Richard Dawkins

(born 1941)

'Richard Dawkins is quite simply incomparable. No one can make science so exciting, so interesting, or so clear....If only Stephen Hawking had a tenth of his clarity.'

Jonathan Gathorne-Hardy,
The Spectator

Early Life

Richard Dawkins was born in Nairobi, Kenya in 1941. His father, by profession a agricultural civil servant in British colonial Africa, had joined the King’s African Rifles during the Second World War. Dawkins spent the first part of his childhood in Nyasaland, then a British colony and now called Malawi. Aged eight his family returned to England where his father inherited a country estate near Chipping Norton, Oxfordshire. His father converted the estate into a commercial farm and home for the family.

Dawkins’ upbringing was typically Anglican, he was confirmed and believed in God until his mid-teens when, having read about Darwin’s theory of evolution, he realised that it offered a “superior explanation” for the existence of life. This discovery was to mark his life incalculably, becoming the focus of his scientific career.

Having attended Oundle School Dawkins studied Zoology at Balliol College, Oxford where he was tutored by Nikolaas Tinbergen. He graduated with a second-class degree in 1962. Continuing his studies he worked towards both an MA and D.Phil, focusing on the study of animal decision making. Whilst at Oxford he met Marian Stamp, an expert in animal behaviour who would become one of the leading world experts on animal welfare. They married in 1967.

Between 1967 and 1969 he was an assistant professor at Berkley, California where he continued his research in evolutionary biology, whilst at the same time becoming involved in the anti-Vietnam protest movement. He returned to Oxford University in 1970 to become a lecturer and work on a book based on his years of research.

The successor to Darwin

The first book by Richard Dawkins was published in 1976 and was titled The Selfish Gene, something he had been working on for a number of years. The book would become one of the most important scientific texts of the 20th century, causing a revolution in the understanding of evolution. The book proposed that the primary engine for evolution was genetic, the genes themselves persuade organisms to evolve, not, as was previously assumed, group behaviour. The success of the book lead to Dawkins being heralded in the media as the successor to Darwin. The book’s success even went so far as to coin a new phrase to the English language – ‘meme’ (meaning a unit of cultural evolution, analogous to biological evolution).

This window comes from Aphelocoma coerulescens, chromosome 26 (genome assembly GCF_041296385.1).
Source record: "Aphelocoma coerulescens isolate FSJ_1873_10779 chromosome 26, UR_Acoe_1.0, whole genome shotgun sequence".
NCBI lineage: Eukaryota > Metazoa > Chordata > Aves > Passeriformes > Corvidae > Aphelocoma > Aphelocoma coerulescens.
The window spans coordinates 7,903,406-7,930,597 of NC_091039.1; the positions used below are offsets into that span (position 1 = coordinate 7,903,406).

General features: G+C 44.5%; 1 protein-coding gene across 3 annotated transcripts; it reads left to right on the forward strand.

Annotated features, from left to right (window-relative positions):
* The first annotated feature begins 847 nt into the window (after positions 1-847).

With his new found celebrity and status Dawkins was able to become the world’s leading exponent of the theory of evolution. Books by Richard Dawkins and his stature as a renowned academic and passionate atheist have often led to controversy and criticism from religious leaders. His book The Blind Watchmaker (1986) expanded on his theory of gene-centred evolution whilst rationally examining the arguments for the ‘intelligent design’ theory of creation and caused considerable controversy on its release.

The God Delusion

Having witnessed the 11th September 2001 terrorist attacks in the United States, Dawkins came to the conclusion that religion was not 'harmless nonsense, [but] it can be lethally dangerous nonsense' and decided to write a book that would challenge all arguments for religious faith, not merely those related to evolutionary biology.

The most controversial of all the books by Richard Dawkins,The God Delusion, was published in 2006, and catapulted him to even greater fame as the figurehead for international atheism. The book collected together the arguments for a higher power and attacked each one rationally. It champions the message that atheists and society in general can be happy, balanced and moral without the need for belief in a higher power. It caused enormous controversy, suggesting that religion is not only false belief but a malevolent force. Since publication it has sold over 1.5 million copies. The book was dedicated to the late Douglas Adams, Dawkins’ friend. The preface includes Adams' quote 'Isn't it enough to see that a garden is beautiful without having to believe that there are fairies at the bottom of it too?'.

Adams was also responsible for introducing Dawkins to his third wife Lalla Ward, an actress known for appearing in Doctor Who, a popular TV programme which Adams wrote for. They have been together since 1994. Now semi-retired, Dawkins recently published a book explaining secular arguments to children and young adults – The Magic of Reality: How We Know What’s Really True.

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